This is a desperation psalm, but it’s a desperation that has faith in the character of God (46-50). Notice that he’s still praying. God never said we wouldn’t go through the valley of the shadow and the psalmist never questions that it was God who did all this to his people (not the devil, not demons, not pagans (38-45, “You…You…You). He just promised he’d provide a rod and a staff, the power of his presence, while we are there. Shadrach, Meshach, and Abednego were not excited to get marched to the furnace. My guess is that they thought the day before, “Why would God allow this to happen?” I’m sure they were worried when their guards passed out and died from the heat on their way to shoving them in the fire. They may have shed a few sad tears. But what calmed them through it all and what brought them through the fire was their confidence, even through sorrow, of the faithful love of God.
- The psalmist ends in praise to God (52).
After all that, he asks, “May the Lord be praised forever.” Have you ever had an argument with your spouse over the phone. “You’re wrong. No you’re wrong…Well, you’re crazy. We’ll deal with this when I get home. OK, I love you, goodbye!” Now, wait a minute, y’all just reamed each other. “I love you” doesn’t make any sense. What’s going on there? The spouses have a habit of acknowledging that there’s something here that supercedes their momentary anger. The frustration they feel in the moment occurs in the much bigger context of their love for each other.
Verse 52 is not an arbitrary, final verse. It shares language with verse 1. All this frustration is real, but the psalmist knows the context of his pain is the certainty of God’s love. That’s why he can praise him.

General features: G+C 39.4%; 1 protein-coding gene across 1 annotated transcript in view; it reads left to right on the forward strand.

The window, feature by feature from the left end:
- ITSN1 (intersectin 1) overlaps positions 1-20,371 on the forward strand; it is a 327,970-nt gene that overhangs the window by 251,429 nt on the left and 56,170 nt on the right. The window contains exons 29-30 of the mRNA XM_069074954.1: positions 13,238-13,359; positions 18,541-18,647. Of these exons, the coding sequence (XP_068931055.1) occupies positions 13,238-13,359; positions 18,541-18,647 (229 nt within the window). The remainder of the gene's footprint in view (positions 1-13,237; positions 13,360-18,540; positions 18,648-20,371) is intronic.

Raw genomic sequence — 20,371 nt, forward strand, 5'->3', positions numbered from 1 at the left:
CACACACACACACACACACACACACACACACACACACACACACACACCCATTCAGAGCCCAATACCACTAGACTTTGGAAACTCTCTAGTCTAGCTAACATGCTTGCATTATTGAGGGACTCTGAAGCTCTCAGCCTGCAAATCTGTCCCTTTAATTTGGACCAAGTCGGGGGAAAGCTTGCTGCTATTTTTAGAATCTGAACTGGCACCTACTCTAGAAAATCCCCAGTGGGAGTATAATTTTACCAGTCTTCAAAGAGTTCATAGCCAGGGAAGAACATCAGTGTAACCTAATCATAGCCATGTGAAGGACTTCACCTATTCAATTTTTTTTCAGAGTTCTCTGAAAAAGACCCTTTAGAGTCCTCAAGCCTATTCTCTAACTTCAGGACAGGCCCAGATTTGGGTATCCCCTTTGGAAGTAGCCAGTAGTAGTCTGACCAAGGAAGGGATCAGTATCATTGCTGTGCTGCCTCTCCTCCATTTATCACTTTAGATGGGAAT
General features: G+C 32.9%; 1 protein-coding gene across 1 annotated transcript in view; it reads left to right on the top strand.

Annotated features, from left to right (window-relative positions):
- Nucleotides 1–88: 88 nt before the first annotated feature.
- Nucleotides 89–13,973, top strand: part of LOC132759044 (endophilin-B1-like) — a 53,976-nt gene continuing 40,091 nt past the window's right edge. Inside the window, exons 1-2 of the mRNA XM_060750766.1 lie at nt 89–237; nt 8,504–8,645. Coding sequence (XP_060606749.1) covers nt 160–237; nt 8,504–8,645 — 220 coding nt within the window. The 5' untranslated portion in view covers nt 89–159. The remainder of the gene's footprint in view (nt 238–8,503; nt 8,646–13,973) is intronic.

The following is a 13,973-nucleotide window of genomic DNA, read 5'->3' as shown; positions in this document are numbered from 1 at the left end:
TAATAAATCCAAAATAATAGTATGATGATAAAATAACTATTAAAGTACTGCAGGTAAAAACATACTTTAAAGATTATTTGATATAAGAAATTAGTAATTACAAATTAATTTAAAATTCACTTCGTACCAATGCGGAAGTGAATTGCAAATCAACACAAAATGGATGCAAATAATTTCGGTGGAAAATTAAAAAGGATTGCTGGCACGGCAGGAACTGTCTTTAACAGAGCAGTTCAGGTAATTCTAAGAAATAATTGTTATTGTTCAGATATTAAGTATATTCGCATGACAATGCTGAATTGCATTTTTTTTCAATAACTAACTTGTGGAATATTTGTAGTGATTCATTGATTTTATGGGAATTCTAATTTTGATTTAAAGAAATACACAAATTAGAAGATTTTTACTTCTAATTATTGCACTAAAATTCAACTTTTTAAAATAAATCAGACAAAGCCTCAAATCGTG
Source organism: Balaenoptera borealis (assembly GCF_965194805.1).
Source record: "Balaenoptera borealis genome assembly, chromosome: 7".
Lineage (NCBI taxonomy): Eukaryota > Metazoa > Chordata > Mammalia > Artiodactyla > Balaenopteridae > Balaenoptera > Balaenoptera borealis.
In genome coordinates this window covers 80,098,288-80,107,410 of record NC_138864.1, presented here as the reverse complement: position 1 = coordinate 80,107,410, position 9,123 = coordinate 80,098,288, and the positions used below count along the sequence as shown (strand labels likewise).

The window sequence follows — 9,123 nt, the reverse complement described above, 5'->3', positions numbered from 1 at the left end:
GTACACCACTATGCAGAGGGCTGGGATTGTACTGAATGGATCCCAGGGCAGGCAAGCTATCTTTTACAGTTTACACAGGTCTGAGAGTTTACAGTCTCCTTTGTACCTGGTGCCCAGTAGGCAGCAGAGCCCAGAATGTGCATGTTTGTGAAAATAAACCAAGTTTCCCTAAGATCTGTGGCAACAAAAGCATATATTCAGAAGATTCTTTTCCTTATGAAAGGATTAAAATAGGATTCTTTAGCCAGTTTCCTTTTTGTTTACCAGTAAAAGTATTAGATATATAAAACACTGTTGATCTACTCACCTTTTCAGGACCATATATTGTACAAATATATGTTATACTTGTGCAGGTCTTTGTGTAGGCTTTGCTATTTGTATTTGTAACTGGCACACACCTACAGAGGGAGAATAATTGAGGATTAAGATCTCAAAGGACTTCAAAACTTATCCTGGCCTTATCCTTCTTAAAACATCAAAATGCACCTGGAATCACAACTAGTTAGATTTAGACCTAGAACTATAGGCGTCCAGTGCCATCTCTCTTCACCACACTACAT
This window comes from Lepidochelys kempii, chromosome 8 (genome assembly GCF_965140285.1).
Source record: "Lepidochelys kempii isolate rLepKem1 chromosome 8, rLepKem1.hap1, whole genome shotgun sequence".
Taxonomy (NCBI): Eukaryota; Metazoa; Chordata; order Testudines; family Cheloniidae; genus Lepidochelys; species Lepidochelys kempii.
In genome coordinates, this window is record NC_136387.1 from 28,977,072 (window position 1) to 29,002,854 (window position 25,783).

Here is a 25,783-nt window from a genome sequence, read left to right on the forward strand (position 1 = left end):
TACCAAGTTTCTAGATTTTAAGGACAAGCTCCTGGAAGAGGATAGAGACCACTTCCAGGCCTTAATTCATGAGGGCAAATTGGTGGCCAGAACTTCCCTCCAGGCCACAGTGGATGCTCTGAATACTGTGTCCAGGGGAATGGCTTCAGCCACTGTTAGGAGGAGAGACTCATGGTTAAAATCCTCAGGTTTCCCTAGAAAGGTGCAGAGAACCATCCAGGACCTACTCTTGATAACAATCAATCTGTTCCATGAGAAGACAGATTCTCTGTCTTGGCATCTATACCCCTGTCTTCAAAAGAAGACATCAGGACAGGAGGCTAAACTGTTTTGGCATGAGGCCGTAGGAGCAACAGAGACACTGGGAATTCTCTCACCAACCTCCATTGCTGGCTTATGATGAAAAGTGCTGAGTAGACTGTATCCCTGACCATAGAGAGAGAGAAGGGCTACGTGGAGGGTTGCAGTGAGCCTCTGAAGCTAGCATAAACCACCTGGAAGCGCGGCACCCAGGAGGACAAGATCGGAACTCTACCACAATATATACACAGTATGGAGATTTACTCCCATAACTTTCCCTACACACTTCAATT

The reason we can see clouds is because there’s a sun behind them. You wouldn’t see clouds without the sun and moon shining behind them. The reason you can know the clouds of grief will last just for a season is because the sun-shining God stands behind them.
- The Psalms end in Adoration of God.
The Book of the Psalms are edited into 5 books. Psalm 88-89 ends the 3rd book. And the third anticipates the 5th. The editor of the psalms knows something at Psalms 88-89 that you don’t, unless you get to Psalm 150. This is just the middle of the story.
Have you ever been really into a movie or book and had to stop in the middle? It doesn’t give the full story. Snow White would be depressing… she’s dead in a house in the woods with 7 bachelor dwarves. Narnia, the Lion is dead. With every story you’ve got to go on if you want to know how it all works out. Well, your grief is only the middle of the story. You can stay there and waller or you can live like you know the ending. Psalm 88-89 ends in grief in book 3, but the rest of the story ends in praise, glory, and beauty in book 5. Our griefs are turned to glory.
In the same way, God puts us into grief for his purposes. I don’t have God’s 20/20 vision. I don’t know what your life in this age will look like. But I do know that if God is willing to send Noah through a flood to inherit a promise of a new world, Israel through the wilderness to inherit the promise of a new land, and Jesus through a crucifixion to a promise of a crown, he may very well send you through a temporary darkness to receive the promise of “joy unspeakable and full of glory.”
It is okay to grieve. God expects it, so give it to Him. But believers do not grieve like there is no sun. It may take time to go away, but the light and heat of God’s love will always scatter the clouds of our darkest times. You just hold on and keep going, and remember that it was by persistence that the snail made it to the Ark. The same persistence that drew Jesus even to the cross of pain, for on the other side was a crown of glory.
Dr. Ben Stubblefield is the Pastor of of FBC Jackson in Jackson, AL, and graduate of the Southern Baptist Theological Seminary and Auburn University.